Well, it’s finally Day 365 and I’ve been anticipating and slightly dreading this day all year! I wasn’t sure how I was going to feel when this project was finally complete. I’m ecstatic, tired, shocked, humbled and proud…just to name a few emotions! I still have to plan an art show, organize my pieces…repaint the Lisa Frank tribute since that’s the sole painting I gave away before completing the project. Now please join me in honoring Bob Ross today!
Robert Norman “Bob” Ross (October 29, 1942 – July 4, 1995) was an American painter, art instructor, and television host. He was best known as the creator and host of The Joy of Painting, a television program that aired on PBS in the United States, Canada, and Europe.
Bob Ross was born on October 29, 1942 in Daytona Beach, Florida. Ross was raised in Orlando, Florida. Ross had a half brother Jim, whom he mentioned in passing on his show.
While working as a carpenter with his father, Ross lost his left index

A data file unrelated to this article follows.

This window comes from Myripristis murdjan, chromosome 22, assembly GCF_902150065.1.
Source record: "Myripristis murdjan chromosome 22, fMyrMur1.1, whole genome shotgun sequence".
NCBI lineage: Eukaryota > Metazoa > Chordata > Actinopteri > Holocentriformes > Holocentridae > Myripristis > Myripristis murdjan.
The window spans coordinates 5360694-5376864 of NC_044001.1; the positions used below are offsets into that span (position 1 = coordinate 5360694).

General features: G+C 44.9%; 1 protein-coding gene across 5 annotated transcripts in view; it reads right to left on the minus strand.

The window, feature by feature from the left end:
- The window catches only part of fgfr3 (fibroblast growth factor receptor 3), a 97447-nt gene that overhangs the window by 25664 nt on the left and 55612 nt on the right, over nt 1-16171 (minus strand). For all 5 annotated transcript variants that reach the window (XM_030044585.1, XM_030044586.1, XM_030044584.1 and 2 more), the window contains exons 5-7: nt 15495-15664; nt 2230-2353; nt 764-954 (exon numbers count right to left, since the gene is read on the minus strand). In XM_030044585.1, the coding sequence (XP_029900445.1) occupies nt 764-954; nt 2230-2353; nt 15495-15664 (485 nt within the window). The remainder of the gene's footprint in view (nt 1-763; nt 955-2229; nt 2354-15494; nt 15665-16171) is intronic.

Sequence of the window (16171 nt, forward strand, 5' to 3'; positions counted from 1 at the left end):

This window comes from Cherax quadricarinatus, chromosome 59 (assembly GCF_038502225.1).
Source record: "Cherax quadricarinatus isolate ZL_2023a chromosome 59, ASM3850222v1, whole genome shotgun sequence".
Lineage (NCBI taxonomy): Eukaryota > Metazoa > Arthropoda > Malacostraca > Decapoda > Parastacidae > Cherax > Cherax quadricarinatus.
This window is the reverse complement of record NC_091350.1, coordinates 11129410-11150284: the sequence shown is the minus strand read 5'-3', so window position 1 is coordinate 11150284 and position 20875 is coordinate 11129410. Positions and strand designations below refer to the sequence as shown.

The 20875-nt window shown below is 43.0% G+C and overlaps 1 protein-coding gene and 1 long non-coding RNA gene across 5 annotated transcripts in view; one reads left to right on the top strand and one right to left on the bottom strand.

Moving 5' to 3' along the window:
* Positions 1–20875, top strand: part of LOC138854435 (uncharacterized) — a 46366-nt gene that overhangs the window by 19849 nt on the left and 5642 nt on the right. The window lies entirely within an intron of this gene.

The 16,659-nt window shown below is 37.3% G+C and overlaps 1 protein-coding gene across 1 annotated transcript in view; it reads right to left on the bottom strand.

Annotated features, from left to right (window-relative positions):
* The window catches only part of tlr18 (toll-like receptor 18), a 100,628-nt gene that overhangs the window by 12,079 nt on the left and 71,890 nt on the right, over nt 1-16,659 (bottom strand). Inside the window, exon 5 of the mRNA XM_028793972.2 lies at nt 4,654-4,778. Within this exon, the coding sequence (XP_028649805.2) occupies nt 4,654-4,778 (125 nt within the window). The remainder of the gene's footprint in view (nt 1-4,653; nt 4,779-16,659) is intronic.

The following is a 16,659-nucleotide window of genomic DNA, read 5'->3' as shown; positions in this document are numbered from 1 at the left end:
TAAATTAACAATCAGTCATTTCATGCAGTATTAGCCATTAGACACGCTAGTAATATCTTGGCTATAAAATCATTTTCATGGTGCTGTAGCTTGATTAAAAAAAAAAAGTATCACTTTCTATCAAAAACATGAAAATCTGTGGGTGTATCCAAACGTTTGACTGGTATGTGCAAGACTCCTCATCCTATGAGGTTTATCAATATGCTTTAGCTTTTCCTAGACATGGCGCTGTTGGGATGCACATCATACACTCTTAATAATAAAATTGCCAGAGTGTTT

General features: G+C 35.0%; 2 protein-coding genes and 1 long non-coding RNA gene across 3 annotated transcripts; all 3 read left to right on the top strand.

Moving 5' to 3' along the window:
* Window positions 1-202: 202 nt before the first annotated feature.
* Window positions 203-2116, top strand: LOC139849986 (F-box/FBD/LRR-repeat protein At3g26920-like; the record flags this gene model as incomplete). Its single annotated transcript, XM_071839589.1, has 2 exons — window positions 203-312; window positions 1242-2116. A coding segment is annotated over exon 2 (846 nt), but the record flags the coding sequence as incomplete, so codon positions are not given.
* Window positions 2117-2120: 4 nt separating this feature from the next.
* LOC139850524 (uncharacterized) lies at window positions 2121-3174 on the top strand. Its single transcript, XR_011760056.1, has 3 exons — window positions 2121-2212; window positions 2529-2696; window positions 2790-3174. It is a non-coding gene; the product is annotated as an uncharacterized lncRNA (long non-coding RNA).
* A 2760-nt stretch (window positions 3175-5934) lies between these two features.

finger. It did not affect the way he held his palette while painting.
Ross enlisted in the United States Air Force at age 17. The Air Force transferred him to Eielson Air Force Base in Alaska, where he first saw the snow and mountains that later became recurring themes in his artwork. He developed his quick-painting technique to create art for sale in brief daily work breaks. Having held military positions that required him to be, in his own words, “mean” and “tough,” “the guy who makes you scrub the latrine, the guy who makes you make your bed, the guy who screams at you for being late to work,” Ross decided that if he ever moved on from the military, he would never scream again.
During Ross’ stay in Alaska, he worked as a bartender part-time, when he discovered a TV show that was called The Magic World of Oil Painting, hosted by a German painter, named Bill Alexander.
After studying with Bill Alexander, Ross discovered that he was soon able to earn more from selling his work than from his Air Force position. Ross then retired from the Air Force after 20 years of service with the rank of Master Sergeant and became famous worldwide hosting The Joy of Painting, with the help of Annette & Walter Kowalski.
Before the show was launched, Bob would try to promote the painting technique but with little interest. He also had to find a way to cut back on spending, so he decided to have his hair permed, just so he could save money on haircuts. The perm hairstyle was not comfortable for Bob, but ultimately became an iconic feature of the painter.